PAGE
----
The key to a good sports documentary—especially for those of us who don’t feel especially enraptured by the intrigues of competition—is in reminding viewers that sport is actually a field of relationships, and in bringing those relationships to the fore. That’s just what directors Juliet Lammers and Lorraine Price have done in telling the story of Ariane Fortin and Mary Spencer, two world champion Canadian boxers and former friends. At the 2012 announcement by the International Olympic Committee that women’s boxing will finally be included in the upcoming London Games, they find themselves newly vying against each other for a spot on the Canadian national team.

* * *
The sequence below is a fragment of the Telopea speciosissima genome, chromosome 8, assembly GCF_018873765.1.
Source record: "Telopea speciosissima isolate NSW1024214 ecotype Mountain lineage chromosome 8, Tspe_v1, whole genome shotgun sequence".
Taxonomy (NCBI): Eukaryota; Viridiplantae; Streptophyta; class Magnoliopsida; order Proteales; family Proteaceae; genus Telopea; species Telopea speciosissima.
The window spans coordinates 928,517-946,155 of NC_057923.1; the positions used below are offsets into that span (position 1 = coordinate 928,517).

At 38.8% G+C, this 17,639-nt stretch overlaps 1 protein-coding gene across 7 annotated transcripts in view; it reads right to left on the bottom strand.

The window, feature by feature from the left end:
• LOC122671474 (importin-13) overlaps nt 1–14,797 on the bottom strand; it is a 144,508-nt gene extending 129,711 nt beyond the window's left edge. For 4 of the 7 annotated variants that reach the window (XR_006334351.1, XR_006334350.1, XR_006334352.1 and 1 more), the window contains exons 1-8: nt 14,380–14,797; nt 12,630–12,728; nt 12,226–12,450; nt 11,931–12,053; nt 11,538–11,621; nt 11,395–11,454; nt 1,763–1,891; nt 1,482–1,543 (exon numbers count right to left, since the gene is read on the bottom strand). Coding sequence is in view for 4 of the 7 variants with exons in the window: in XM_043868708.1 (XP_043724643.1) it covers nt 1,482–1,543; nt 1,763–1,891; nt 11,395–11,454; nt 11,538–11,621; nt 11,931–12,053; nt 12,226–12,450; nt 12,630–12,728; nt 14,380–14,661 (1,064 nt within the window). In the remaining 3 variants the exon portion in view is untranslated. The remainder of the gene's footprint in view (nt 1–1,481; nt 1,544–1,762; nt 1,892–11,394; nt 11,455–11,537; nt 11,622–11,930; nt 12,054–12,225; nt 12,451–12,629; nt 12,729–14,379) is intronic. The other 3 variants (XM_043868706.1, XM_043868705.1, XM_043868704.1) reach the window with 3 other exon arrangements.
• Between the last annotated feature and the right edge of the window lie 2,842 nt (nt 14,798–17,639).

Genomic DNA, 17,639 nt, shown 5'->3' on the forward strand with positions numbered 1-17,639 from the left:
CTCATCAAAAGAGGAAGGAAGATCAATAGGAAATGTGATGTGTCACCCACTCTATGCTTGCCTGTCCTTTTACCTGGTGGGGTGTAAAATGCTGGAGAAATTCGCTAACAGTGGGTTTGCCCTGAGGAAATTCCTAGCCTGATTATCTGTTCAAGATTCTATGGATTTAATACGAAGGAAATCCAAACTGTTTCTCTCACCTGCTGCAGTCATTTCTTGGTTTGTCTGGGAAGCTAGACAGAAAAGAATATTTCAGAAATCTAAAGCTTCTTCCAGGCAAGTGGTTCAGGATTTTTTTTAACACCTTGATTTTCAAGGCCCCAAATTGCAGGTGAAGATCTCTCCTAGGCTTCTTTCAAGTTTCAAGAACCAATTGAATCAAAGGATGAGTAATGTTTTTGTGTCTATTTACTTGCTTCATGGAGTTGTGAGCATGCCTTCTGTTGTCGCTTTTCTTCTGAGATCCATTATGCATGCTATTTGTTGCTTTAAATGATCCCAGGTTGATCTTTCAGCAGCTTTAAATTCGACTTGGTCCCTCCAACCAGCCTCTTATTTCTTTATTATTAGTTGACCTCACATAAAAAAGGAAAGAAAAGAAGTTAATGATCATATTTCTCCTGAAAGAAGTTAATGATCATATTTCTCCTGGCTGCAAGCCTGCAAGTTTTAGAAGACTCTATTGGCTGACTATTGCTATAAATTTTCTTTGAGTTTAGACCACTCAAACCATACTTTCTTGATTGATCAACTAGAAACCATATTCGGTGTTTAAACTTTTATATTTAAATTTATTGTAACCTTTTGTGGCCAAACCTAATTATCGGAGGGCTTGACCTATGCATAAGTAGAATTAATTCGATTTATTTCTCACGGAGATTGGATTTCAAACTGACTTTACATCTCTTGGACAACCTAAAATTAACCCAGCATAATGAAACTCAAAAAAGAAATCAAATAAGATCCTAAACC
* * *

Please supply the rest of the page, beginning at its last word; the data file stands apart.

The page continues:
The complex relationship of these two very ambitious and talented young women with Olympic aspirations constitutes Last Woman Standing’s central narrative thread. Equally interesting is the relationships it portrays between a young generation of female boxers and an older boxing generation represented by male trainers, and between Canada and the athletes in whom it invests. Last Woman Standing is a compelling and well-crafted film told by two filmmakers who obviously share the passion of their two protagonists for an at-times unforgiving sport, and whose enthusiasm for its tribulations thus proves surprisingly contagious.
Last Woman Standing screens twice more at this year’s Hot Docs, Sunday April 28 (12:30 PM) at Bloor Hot Docs Cinema and Friday May 3 (1:30PM) at the TIFF Bell Lightbox 2.